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So, the Manitoba government has proposed Bill 2, legislation which they claim will limit tuition increases at the rate of inflation:
Unfortunately, the proposed bill doesn't really do what is intended. The two main problems are:
1. A weak enforcement mechanism which only harms students if universities decide to raise tuition anyways
2. The legislation manages to have so many loopholes that 53% of students are not protected by hard caps on tuition increases
The CFS is clearly upset about this, and are making a bit of noise: http://www.winnipegfreepress.com/local/student-protests-mulled-here-1556...
At the same time, former NDP cabinet minister Al Mackling is coming out in favour of free tuition: http://www.winnipegfreepress.com/opinion/letters_to_the_editor/have-your...
I'm not happy about any tuition increase. I believe that tuition fees should be zero or a token amount, so any tuition increase is moving us further from that goal.
I'd hope the student unions in Manitoba are able to fight this. That said, I'm not sure the student unions anywhere in English Canada have what it takes to pull off a mobilization anywhere near what is going on in Quebec, so I'm not sure how things will work out on that front.
It's also pretty clear that what this legislation is doing is trying to find a technocratic solution to a political debate. Instead of talking about what tuition fees should be, this legislation is an attempt to short-circuit that debate by saying that they should increase at a rate of inflation. This sounds reasonable at first glance, but two obvious questions are "why?" and "who decided that the current level was a good baseline?"
On the plus side, this is at least a backtracking from Selinger's position in the leadership contest that tuition should increase by 5% a year, which I believe would have been the highest percentage increase in Canada at the time (no wonder Ashton won all those youth delegates!). But it's still problematic, and I think there is a conscious effort to push this legislation through, because depoliticizing the issue neutralizes a potential threat in progressive circles. The NDP's base is likely looking up to the Quebec students, and rumour has it that tuition fees have been a controversial issue within the party since the NDP decided to drop the freeze. I'm sure the inner circle wants to avoid the political debate, so they're throwing out this legislation to end the debate and make it sound like they've come up with a "reasonable" solution.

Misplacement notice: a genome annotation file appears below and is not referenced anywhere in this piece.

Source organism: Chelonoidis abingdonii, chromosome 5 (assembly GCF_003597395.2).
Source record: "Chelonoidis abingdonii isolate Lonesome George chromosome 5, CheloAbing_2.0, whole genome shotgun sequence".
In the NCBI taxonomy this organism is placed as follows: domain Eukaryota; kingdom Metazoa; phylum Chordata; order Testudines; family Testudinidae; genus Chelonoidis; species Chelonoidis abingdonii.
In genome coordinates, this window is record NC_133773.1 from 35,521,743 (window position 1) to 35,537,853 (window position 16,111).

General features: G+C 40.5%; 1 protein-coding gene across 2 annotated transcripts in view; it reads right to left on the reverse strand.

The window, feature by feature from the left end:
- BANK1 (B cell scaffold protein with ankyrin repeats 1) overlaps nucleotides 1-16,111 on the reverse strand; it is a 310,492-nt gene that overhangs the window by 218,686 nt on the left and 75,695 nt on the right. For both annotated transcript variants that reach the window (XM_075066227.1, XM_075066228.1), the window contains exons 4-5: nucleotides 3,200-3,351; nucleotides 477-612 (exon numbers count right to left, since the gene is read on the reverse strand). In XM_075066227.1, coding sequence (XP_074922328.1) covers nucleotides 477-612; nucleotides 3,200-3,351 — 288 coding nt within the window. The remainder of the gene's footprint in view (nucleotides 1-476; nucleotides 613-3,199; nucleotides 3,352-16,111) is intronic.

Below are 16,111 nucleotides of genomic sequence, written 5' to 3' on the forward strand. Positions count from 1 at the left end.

Finally, the government has left open so many loopholes that universities can use to sneak tuition increases through, that the legislation starts to look like swiss cheese. This could bog down student unions with trying to stop universidy administrations from sneaking through the holes, rather than engaging in the debate. Students in professional programs might still have to deal with massive proposed fee increases. This has happened under the tuition freeze, where students in certain faculties saw massive tuition increases, and I believe something like 12 or 13 faculties tried (but with one exception, failed) to jack up fees last year at the U of M.
Solution: Les Casseroles in Manitoba!
Before I weigh in... some questions:
1. Have students ever protested against tuition fee hikes - or for fee cuts?
2. How do bursaries work in Manitoba?
Capping the rate of increases in tuition [b][i]and in university expenditures[/b][/i] at the rate of inflation should be a no-brainer (no offense intended to those without brains)...
Yeah, I can remember the CFS and local student unions running several campaigns over the years against tuition fee hikes, the most recent being the Feb 1 campaign: http://educationisaright.ca/en/section/31
I recall there was also a big campaign to keep the tuition freeze when that was eliminated, and a lot of noise then. There was the "Drop Fees" campaigns a few years ago as well. Also, there have been smaller campaigns against specific tuition hikes, opposing what was coming through the loopholes in the tuition freeze.
(I'm going by memory, so some of those might be jumbled together)
Of course, like with the rest of English Canada, those campaigns tend to be more "one-off" rallies and days of action than ongoing, militant mobilizations like we see in Quebec.
First off, the problem with this specific legislation is that while it has this goal in mind (presumably), it manages to screw it up so badly that it essentially makes the rate of inflation a floor for tuition increases, not a cap.